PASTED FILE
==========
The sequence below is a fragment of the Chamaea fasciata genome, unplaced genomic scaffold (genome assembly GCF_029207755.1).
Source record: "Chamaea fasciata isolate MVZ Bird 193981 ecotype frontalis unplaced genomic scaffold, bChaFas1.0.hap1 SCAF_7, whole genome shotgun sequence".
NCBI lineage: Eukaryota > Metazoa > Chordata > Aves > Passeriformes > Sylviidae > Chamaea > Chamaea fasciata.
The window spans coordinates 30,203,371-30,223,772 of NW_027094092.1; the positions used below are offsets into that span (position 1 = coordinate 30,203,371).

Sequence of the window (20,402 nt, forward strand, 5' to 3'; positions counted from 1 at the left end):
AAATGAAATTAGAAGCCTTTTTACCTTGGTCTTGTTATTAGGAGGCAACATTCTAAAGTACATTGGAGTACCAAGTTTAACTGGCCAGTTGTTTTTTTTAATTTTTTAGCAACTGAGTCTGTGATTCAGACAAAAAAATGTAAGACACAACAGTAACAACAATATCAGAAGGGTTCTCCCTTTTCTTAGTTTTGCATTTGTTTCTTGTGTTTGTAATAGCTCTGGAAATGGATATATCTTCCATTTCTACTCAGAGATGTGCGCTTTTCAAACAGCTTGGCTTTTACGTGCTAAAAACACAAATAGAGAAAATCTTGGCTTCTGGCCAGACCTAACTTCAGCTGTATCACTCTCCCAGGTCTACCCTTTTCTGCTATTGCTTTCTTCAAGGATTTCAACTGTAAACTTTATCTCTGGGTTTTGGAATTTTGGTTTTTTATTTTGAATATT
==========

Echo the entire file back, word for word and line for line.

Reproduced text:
The sequence below is a fragment of the Chamaea fasciata genome, unplaced genomic scaffold (genome assembly GCF_029207755.1).
Source record: "Chamaea fasciata isolate MVZ Bird 193981 ecotype frontalis unplaced genomic scaffold, bChaFas1.0.hap1 SCAF_7, whole genome shotgun sequence".
NCBI lineage: Eukaryota > Metazoa > Chordata > Aves > Passeriformes > Sylviidae > Chamaea > Chamaea fasciata.
The window spans coordinates 30,203,371-30,223,772 of NW_027094092.1; the positions used below are offsets into that span (position 1 = coordinate 30,203,371).

Sequence of the window (20,402 nt, forward strand, 5' to 3'; positions counted from 1 at the left end):
AAATGAAATTAGAAGCCTTTTTACCTTGGTCTTGTTATTAGGAGGCAACATTCTAAAGTACATTGGAGTACCAAGTTTAACTGGCCAGTTGTTTTTTTTAATTTTTTAGCAACTGAGTCTGTGATTCAGACAAAAAAATGTAAGACACAACAGTAACAACAATATCAGAAGGGTTCTCCCTTTTCTTAGTTTTGCATTTGTTTCTTGTGTTTGTAATAGCTCTGGAAATGGATATATCTTCCATTTCTACTCAGAGATGTGCGCTTTTCAAACAGCTTGGCTTTTACGTGCTAAAAACACAAATAGAGAAAATCTTGGCTTCTGGCCAGACCTAACTTCAGCTGTATCACTCTCCCAGGTCTACCCTTTTCTGCTATTGCTTTCTTCAAGGATTTCAACTGTAAACTTTATCTCTGGGTTTTGGAATTTTGGTTTTTTATTTTGAATATT